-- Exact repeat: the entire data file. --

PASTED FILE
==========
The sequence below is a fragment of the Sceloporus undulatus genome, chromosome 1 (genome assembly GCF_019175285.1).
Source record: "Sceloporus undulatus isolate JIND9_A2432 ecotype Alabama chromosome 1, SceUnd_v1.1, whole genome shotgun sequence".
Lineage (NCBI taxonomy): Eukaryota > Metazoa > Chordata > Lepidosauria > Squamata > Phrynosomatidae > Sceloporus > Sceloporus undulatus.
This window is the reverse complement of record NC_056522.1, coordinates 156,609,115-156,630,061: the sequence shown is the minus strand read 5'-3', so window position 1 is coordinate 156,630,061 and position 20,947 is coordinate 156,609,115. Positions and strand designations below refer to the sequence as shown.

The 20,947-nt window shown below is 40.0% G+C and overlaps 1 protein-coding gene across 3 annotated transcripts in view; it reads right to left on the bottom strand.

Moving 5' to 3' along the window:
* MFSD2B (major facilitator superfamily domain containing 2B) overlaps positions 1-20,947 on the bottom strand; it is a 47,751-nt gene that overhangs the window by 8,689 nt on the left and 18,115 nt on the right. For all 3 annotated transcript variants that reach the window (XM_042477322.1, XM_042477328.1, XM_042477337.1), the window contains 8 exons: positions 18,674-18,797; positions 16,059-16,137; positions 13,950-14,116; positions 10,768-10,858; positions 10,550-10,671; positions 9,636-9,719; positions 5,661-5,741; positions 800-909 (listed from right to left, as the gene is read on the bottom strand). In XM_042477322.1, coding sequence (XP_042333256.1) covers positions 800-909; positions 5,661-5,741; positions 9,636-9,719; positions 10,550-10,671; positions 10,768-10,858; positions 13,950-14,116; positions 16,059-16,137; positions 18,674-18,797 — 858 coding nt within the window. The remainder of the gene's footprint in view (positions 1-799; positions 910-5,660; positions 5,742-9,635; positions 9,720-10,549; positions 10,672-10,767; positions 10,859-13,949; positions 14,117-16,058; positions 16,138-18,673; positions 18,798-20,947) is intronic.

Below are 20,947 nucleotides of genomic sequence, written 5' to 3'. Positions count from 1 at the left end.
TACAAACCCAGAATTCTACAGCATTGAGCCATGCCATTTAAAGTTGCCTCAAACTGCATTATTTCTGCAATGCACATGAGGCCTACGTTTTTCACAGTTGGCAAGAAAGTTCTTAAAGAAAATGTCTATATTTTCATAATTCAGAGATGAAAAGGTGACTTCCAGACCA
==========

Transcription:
The sequence below is a fragment of the Sceloporus undulatus genome, chromosome 1 (genome assembly GCF_019175285.1).
Source record: "Sceloporus undulatus isolate JIND9_A2432 ecotype Alabama chromosome 1, SceUnd_v1.1, whole genome shotgun sequence".
Lineage (NCBI taxonomy): Eukaryota > Metazoa > Chordata > Lepidosauria > Squamata > Phrynosomatidae > Sceloporus > Sceloporus undulatus.
This window is the reverse complement of record NC_056522.1, coordinates 156,609,115-156,630,061: the sequence shown is the minus strand read 5'-3', so window position 1 is coordinate 156,630,061 and position 20,947 is coordinate 156,609,115. Positions and strand designations below refer to the sequence as shown.

The 20,947-nt window shown below is 40.0% G+C and overlaps 1 protein-coding gene across 3 annotated transcripts in view; it reads right to left on the bottom strand.

Moving 5' to 3' along the window:
* MFSD2B (major facilitator superfamily domain containing 2B) overlaps positions 1-20,947 on the bottom strand; it is a 47,751-nt gene that overhangs the window by 8,689 nt on the left and 18,115 nt on the right. For all 3 annotated transcript variants that reach the window (XM_042477322.1, XM_042477328.1, XM_042477337.1), the window contains 8 exons: positions 18,674-18,797; positions 16,059-16,137; positions 13,950-14,116; positions 10,768-10,858; positions 10,550-10,671; positions 9,636-9,719; positions 5,661-5,741; positions 800-909 (listed from right to left, as the gene is read on the bottom strand). In XM_042477322.1, coding sequence (XP_042333256.1) covers positions 800-909; positions 5,661-5,741; positions 9,636-9,719; positions 10,550-10,671; positions 10,768-10,858; positions 13,950-14,116; positions 16,059-16,137; positions 18,674-18,797 — 858 coding nt within the window. The remainder of the gene's footprint in view (positions 1-799; positions 910-5,660; positions 5,742-9,635; positions 9,720-10,549; positions 10,672-10,767; positions 10,859-13,949; positions 14,117-16,058; positions 16,138-18,673; positions 18,798-20,947) is intronic.

Below are 20,947 nucleotides of genomic sequence, written 5' to 3'. Positions count from 1 at the left end.
TACAAACCCAGAATTCTACAGCATTGAGCCATGCCATTTAAAGTTGCCTCAAACTGCATTATTTCTGCAATGCACATGAGGCCTACGTTTTTCACAGTTGGCAAGAAAGTTCTTAAAGAAAATGTCTATATTTTCATAATTCAGAGATGAAAAGGTGACTTCCAGACCA